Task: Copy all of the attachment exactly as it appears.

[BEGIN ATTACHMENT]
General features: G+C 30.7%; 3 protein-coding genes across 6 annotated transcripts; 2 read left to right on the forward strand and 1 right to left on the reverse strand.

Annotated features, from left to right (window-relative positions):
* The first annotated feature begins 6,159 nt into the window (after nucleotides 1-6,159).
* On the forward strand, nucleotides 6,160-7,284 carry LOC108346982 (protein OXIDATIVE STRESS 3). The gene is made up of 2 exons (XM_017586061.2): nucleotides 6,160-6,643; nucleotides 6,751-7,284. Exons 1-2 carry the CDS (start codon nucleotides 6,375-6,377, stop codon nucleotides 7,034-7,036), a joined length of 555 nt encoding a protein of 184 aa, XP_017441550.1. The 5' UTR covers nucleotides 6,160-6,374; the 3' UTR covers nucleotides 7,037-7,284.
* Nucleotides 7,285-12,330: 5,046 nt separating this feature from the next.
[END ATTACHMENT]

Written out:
General features: G+C 30.7%; 3 protein-coding genes across 6 annotated transcripts; 2 read left to right on the forward strand and 1 right to left on the reverse strand.

Annotated features, from left to right (window-relative positions):
* The first annotated feature begins 6,159 nt into the window (after nucleotides 1-6,159).
* On the forward strand, nucleotides 6,160-7,284 carry LOC108346982 (protein OXIDATIVE STRESS 3). The gene is made up of 2 exons (XM_017586061.2): nucleotides 6,160-6,643; nucleotides 6,751-7,284. Exons 1-2 carry the CDS (start codon nucleotides 6,375-6,377, stop codon nucleotides 7,034-7,036), a joined length of 555 nt encoding a protein of 184 aa, XP_017441550.1. The 5' UTR covers nucleotides 6,160-6,374; the 3' UTR covers nucleotides 7,037-7,284.
* Nucleotides 7,285-12,330: 5,046 nt separating this feature from the next.